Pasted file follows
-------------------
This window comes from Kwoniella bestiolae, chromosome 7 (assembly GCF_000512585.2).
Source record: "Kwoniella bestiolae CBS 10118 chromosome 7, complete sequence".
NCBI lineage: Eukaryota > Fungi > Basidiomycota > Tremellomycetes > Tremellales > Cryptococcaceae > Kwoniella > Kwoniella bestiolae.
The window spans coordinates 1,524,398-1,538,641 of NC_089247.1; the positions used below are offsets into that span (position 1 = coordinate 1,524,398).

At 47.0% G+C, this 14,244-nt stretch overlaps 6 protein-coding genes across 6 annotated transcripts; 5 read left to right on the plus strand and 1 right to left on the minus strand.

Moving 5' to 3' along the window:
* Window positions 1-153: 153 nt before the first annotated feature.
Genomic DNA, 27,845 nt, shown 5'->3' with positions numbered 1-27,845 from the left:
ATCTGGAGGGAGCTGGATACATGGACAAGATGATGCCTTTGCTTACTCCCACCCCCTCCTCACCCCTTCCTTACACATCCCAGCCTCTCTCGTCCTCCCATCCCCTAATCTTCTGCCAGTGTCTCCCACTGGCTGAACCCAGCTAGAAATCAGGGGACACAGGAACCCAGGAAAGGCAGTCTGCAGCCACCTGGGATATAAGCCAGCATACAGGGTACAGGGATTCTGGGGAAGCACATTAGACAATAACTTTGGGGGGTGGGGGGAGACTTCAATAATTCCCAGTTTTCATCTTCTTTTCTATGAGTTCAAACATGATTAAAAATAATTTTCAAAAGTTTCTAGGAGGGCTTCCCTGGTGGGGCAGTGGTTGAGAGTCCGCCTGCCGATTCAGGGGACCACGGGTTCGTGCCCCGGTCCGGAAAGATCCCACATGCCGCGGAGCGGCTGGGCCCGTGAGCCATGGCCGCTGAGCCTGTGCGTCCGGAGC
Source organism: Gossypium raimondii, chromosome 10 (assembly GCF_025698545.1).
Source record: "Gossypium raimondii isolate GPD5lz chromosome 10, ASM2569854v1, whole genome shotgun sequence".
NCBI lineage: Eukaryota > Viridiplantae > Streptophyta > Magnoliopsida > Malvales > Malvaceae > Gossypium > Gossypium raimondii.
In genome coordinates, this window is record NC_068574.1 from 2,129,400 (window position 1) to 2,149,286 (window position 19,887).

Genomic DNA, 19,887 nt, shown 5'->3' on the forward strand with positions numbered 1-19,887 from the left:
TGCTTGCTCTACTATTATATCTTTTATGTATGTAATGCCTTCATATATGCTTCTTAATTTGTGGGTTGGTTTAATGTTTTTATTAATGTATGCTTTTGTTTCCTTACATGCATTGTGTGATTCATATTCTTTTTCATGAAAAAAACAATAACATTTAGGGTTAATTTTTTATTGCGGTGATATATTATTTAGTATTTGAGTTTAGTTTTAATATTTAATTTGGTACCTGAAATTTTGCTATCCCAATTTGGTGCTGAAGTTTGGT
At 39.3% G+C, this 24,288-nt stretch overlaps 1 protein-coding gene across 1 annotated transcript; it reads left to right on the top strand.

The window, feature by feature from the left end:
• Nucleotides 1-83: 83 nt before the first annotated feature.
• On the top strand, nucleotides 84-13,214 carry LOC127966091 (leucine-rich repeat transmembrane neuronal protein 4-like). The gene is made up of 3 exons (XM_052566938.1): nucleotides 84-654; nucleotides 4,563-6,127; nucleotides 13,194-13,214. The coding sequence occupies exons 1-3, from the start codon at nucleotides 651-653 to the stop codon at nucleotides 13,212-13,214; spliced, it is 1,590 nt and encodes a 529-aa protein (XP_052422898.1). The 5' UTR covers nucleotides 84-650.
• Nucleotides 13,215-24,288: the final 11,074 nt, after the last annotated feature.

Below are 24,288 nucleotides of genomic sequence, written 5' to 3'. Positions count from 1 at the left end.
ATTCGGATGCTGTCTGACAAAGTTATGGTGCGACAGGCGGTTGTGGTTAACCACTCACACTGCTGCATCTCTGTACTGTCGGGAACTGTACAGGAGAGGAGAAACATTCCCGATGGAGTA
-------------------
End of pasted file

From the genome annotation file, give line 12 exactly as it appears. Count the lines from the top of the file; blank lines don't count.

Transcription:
NCBI lineage: Eukaryota > Viridiplantae > Streptophyta > Magnoliopsida > Malvales > Malvaceae > Gossypium > Gossypium raimondii.